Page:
As Tom Peters wrote in his highly influential article (that is now over a decade old), The Brand Called You, “We are CEO’s of our own companies: Me Inc. To be in business today, our most important job is to be head marketer of the brand called You.”
The tried and true ways to build your personal brand remain, like having a stellar resume, a great rolodex, writing articles and getting published, participating in events and professional organizations, and securing the occasional speaking engagement. Today, however, Internet-based technologies are making building your personal brand fast, easy and more friendly than ever.
Just as many brands today are established within profile-driven user communities, your personal brand is also driven by your online profile. Here are some things you can do to build up your online identity and make yourself ‘digitally distinct’.
1. Establish a LinkedIn profile. Essentially an online resume, this site puts your skill set, experience, publications and network out there. Once you filled in your profile, you can customize it to display your Twitter feeds and link to your professional website(s). LinkedIn offers incredible opportunities—from establishing your online professional identity, to connecting with colleagues for endorsements and networking with an unlimited number of professionals to create new opportunities for yourself. LinkedIn is a resume and rolodex rolled into one, and it’s a great way to engage with peers to find out what’s going on in your industry, ask for advice and access insider tips for the latest opportunities in your field.
2. Join Twitter and “tweet” regularly. Establish a virtual rapport with other tweeps. Your pithy tweets will reveal a lot about you—what you’re thinking, what you’re passionate about, what you’re doing for dinner, and more. Tweets help to flesh out your online persona, and often combine the personal with the professional; the trite with the profound.
3. Blog. There are so many free platforms out there it’s time to send your message out to the universe/blogosphere. Blogs are a great way to position yourself as a thought leader, build a following and connect with others to create new and unique opportunities. Don’t forget to tag your content and register on blog directories like Technorati.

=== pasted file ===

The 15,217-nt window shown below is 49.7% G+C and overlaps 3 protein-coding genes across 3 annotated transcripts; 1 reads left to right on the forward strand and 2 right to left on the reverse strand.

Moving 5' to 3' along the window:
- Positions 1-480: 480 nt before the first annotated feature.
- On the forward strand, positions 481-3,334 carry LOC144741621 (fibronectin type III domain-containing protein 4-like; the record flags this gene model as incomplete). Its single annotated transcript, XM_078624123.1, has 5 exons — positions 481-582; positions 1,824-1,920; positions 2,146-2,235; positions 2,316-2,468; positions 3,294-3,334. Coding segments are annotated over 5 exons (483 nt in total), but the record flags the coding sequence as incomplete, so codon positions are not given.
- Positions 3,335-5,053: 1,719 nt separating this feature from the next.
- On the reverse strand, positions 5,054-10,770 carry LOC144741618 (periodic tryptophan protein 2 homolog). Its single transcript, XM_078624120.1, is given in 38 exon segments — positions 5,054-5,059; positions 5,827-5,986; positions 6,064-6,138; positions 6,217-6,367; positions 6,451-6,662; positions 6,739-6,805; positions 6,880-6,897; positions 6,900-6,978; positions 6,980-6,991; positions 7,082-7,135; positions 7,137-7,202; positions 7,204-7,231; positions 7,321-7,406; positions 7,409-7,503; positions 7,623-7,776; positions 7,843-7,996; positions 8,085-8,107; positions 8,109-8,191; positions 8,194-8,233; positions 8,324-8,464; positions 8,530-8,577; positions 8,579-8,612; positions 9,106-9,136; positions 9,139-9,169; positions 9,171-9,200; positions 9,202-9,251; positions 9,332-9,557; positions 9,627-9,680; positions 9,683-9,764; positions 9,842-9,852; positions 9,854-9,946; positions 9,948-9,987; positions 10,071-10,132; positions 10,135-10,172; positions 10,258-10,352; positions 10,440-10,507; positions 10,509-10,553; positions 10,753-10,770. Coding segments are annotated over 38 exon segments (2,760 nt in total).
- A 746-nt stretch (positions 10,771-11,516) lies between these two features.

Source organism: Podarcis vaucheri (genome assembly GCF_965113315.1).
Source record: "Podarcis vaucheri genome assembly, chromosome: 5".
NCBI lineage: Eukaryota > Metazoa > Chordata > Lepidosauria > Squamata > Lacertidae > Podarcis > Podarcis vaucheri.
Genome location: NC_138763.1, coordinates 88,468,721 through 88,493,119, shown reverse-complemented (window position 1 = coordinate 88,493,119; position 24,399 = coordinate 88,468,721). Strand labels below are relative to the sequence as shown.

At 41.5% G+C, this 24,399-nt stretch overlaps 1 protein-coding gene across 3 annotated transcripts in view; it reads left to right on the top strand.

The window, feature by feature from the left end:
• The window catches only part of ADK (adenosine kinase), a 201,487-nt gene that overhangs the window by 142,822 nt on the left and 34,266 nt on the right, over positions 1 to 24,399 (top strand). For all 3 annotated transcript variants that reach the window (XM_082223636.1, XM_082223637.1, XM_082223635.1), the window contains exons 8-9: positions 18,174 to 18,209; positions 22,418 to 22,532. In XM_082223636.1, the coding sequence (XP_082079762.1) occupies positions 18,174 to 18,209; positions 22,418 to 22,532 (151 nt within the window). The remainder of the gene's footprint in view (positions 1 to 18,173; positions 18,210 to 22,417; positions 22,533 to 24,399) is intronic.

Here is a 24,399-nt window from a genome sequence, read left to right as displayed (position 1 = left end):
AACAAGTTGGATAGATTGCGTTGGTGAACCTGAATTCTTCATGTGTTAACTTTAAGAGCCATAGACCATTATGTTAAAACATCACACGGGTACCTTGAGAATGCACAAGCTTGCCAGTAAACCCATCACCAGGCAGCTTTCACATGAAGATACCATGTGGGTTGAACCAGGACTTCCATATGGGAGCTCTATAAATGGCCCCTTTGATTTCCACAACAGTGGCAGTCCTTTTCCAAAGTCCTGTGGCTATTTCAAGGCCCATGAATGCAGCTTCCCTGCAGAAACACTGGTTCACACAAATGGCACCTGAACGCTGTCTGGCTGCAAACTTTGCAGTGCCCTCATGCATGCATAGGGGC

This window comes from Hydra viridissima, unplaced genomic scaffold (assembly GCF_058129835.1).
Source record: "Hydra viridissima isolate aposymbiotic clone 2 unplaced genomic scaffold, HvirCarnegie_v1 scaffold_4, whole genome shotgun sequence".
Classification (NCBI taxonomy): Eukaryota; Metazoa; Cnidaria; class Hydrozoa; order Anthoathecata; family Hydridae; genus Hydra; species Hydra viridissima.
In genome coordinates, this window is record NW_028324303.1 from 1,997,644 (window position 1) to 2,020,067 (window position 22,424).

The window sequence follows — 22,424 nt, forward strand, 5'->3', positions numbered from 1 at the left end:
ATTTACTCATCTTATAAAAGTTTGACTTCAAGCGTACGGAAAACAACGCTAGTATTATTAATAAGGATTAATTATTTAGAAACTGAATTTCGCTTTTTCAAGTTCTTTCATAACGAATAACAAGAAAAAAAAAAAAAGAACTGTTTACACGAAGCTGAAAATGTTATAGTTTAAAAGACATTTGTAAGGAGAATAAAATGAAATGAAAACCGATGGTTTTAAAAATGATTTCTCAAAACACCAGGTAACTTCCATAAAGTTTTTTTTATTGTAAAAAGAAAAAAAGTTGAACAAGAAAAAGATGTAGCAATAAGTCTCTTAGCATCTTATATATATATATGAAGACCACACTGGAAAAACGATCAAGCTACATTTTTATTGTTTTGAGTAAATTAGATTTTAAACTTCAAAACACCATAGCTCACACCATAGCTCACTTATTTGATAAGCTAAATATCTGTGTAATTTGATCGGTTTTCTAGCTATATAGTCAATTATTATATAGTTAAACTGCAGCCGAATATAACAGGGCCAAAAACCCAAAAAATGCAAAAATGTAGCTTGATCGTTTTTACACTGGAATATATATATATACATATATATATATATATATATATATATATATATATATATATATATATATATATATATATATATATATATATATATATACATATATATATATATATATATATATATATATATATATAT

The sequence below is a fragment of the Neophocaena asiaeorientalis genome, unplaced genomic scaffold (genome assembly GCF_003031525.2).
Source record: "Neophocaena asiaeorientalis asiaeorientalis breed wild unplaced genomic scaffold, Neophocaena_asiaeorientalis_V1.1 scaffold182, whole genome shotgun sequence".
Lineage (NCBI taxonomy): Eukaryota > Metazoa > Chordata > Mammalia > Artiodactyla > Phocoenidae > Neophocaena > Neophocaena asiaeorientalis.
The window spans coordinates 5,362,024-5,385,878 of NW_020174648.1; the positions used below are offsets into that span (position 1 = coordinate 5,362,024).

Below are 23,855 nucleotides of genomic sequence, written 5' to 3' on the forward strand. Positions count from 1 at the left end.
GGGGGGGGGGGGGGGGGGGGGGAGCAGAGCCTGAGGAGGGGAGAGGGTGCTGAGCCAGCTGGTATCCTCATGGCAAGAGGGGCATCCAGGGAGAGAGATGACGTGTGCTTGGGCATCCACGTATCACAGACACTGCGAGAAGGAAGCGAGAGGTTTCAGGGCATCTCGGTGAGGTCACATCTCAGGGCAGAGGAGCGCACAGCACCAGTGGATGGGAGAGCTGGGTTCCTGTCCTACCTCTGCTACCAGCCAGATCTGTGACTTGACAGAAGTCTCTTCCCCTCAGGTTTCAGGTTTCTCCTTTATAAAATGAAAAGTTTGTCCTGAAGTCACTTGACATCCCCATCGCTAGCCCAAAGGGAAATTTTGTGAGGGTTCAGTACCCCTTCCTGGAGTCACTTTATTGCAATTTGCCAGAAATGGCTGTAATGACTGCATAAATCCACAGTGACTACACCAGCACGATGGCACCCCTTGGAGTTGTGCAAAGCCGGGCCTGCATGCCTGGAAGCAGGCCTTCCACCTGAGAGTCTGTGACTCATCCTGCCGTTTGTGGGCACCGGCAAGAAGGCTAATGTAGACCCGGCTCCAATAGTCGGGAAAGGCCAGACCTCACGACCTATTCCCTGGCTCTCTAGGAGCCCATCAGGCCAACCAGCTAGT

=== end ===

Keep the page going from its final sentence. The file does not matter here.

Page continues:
4. Take yourself viral. Further your web presence by commenting on blogs you’re interested in, following your peers on Twitter, joining online communities of practice and social networks, or uploading images and videos. This will all drive traffic to your blog or your website and give you greater visibility on the Internet. Engage in professional conversations online—both within your organization and outside of it. Give positive feedback where you can, it makes for good Internet karma (remember, you get what you give).
5. Nuture your online network. Your network of friends, colleagues, clients and other professionals will help promote your personal brand through referrals and word of mouth marketing.
6. Get your face out there. Use a globally recognized avatar or gravatar. Your gravatar is an image that appears beside your name when you do things like comment or post on a blog. Visit http://en.gravatar.com/ and register by entering your email address. Upload an avatar or image you’d like to associate with that email, and when you comment on a blog that’s gravatar-enabled, presto, your avatar will appear. It’s free and it’s a great way to identify yourself in a comments thread, for example.
7. Discover your “GQ” (Google Quotient). You can use an online calculator™ that calculates your web presence based on your Google results. Find out if you are being accurately portrayed in your web identity and become ‘digitally distinct’.
8. Monitor and refine your online identity. Just like your own personal hygiene, it requires regular upkeep. Check out your negative press and keep your “trolling” to a minimum.
Your online identity brings together your virtual and actual worlds—working to enhance your professional and personal networks, and can present very compelling opportunities that you might not have encountered offline. With today’s social media technologies, it’s easier than ever. Tag your content. Bookmark your colleague’s blogs. Comment on an article you like. Participate in an online forum. And don’t forget to articulate your promise of value—your own personal brand—wherever you can. And remember: take good care of how you portray yourself online, after all, you are your most valuable asset.